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We’ve shared before some meaningful stories of how youth dealing with Autism and Asperger’s use trading cards to find their “happy place.” When 19-year-old Zach Sample reached out to us, we were happy to hear that collecting Upper Deck hockey cards had proven to provide a sense of happiness for him as well.
“Children with Asperger’s Syndrome (a high functioning form of Autism) can show signs very early,” said Chuck Sample, Zach’s dad. “’Aspy’ kids tend to be very bright. I remember Zach before he was three-years-old read the word ‘museum’ on a road sign. His mom and I were completely astounded. Zach’s advanced language skills meant he was able to communicate very early, and actually seemed to be very comfortable around adults – more so than children his own age. When he was in grade school, Zach struggled to socialize with his classmates and was very late in development of fine motor skills. That’s when we knew that something was different about Zach – however, Asperger’s Syndrome was not well known publicly, so the correct diagnosis didn’t occur until several years later.”
“People with Asperger’s Syndrome are very aware of their differences to neuro-typical people. I think that makes it so much harder for them to come to grips with those differences. They see how easily others socially interact and yet find it very difficult to do so themselves. Also, Aspy children can hyper-focus on just one thing for long periods of time – and often thrive in immersing themselves into that ‘one thing’ – enjoying becoming experts (trains, dinosaurs and, yes, trading cards). I’m very proud to say that after a few years in a therapy school that specialized with Asperger’s children, Zach graduated from his local high school with honors and got a full scholarship to Southern Illinois University to study pre-veterinary medicine.”
“When we were living in Massachusetts, my wife, Zach, his younger brother, Ethan, and I went to a minor league hockey game. Zach loved it and wanted to go back. So he and I kept going, and got to know the players a bit. I collected football and baseball cards when I was a kid and really enjoyed it. So, I bought him a blaster box of Fleer Ultra Hockey cards. Some of the players had played on the Lowell Lock Monsters, the team we followed. He loved learning the stats and facts on the back of the cards, so our hobby together began. When he pulled his first game-used jersey card, he was hooked.”
“The wonderful thing about sports trading cards is that it connects you to the world of sports and allows you to share common interests with others (sports and the trading card hobby itself) – and so it can provide a bridge for autistic children to the rest of the world while also capitalizing on their special skills as quick learners and focus. It’s without question one of the most important therapy tools for Zach and something that has been immeasurably helpful in connecting him productively to other people.”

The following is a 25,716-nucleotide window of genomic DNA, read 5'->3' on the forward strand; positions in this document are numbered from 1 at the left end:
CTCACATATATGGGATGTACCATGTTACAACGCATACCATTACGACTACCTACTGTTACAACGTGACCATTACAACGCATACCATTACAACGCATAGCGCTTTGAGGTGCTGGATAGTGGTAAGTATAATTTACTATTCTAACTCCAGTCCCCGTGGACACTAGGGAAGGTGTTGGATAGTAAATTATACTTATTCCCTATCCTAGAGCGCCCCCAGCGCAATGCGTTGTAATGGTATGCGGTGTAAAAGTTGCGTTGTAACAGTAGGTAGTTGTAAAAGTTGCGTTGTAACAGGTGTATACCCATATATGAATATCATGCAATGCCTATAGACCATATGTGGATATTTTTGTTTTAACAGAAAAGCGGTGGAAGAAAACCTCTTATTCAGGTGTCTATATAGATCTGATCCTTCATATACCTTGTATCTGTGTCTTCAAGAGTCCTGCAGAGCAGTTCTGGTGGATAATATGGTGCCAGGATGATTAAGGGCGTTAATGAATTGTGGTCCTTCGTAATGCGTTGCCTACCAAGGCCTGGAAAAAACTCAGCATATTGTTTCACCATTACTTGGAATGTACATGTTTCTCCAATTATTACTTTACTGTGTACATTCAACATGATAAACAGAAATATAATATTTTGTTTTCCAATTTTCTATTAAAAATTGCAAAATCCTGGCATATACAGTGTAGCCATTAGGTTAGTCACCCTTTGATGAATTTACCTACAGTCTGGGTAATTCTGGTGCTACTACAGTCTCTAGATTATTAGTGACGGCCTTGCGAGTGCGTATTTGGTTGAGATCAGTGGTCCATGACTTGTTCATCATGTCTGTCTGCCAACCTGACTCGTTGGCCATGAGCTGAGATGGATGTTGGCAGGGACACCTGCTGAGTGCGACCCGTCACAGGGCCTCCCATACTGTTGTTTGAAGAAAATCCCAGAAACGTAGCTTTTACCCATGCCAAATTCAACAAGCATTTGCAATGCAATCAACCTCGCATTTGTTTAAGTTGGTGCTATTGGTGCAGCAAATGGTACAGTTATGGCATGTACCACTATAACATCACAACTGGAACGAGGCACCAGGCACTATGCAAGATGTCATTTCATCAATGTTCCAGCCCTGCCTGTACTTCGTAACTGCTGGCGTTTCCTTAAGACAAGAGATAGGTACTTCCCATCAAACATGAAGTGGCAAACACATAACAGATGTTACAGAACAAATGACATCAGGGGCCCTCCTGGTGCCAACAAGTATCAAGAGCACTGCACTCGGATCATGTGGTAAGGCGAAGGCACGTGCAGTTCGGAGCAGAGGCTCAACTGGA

“Collecting trading cards is definitely something we both enjoy doing together. We go to major sports card shows every year and visit Dean’s Dugout in Naperville, IL where the owners, Dean and Marilyn, have been so welcoming and wonderful to Zach. Collecting rookie cards of players we watched at games, following their careers, and collecting autographs and memorabilia cards as they progressed in the NHL was fun for both of us. Most importantly, it connected us in a very special way. Honestly, while Zach does all of the pack openings, I get as much of a thrill as he does when he pulls a special card. After 12 years of collecting, he has quite a collection.”
Zach had some really incredible thoughts to share on the hobby as well. Take a look!
“My first introduction to the hobby of collecting NHL® cards piqued in elementary school after taking a trip with our tribe of Boy Scouts to see a local hockey team,” shared Zach Sample. “We were allowed practically a full tour and a Q and A with the coach at the time Tom Rowe. The ability to not only go and get face to face interaction with players that were in playing and see their transition to the NHL made hockey cards very interesting to me. I was fortunate enough to witness Cam Ward, Eric Staal, and Andrew Ladd play and make their way to the NHL.”
“I feel that I am interested in the organization of the cards and learning all the new player names and learning more about them. A typical sign of Asperger’s syndrome is that people that are diagnosed tend to find one thing that they become masters in. Mine just so happened to be collecting hockey cards and following players. It is especially fun to go to trading card shows and be able to interact with other people in the hobby and get autographs from legends!”
“I am lucky to live in the suburbs of Chicago where I have the opportunity to go to stores, eBay, and the many card shows such as the National that come through the suburbs of Chicago. Finding Dean’s Dugout was really special and we happened upon them almost by accident. They not only offer boxes for purchase but also a wide array of singles and gaming products.”
“My dad has been a huge supporter of me enjoying the hobby. Whether it would be driving me to card shows to buy singles and get autographs to sitting in the basement with me organizing my cards into binders and even going through all my base cards with me and trying to complete sets which we found a lot of fun in. He has also helped me a lot by framing a lot of my autograph photos and other stuff to build my man cave in my bedroom!”
We loved hearing your story Zach and we look forward to seeing you and your dad at the 2017 National Sports Collectors Convention in Chicago! Thanks for your support!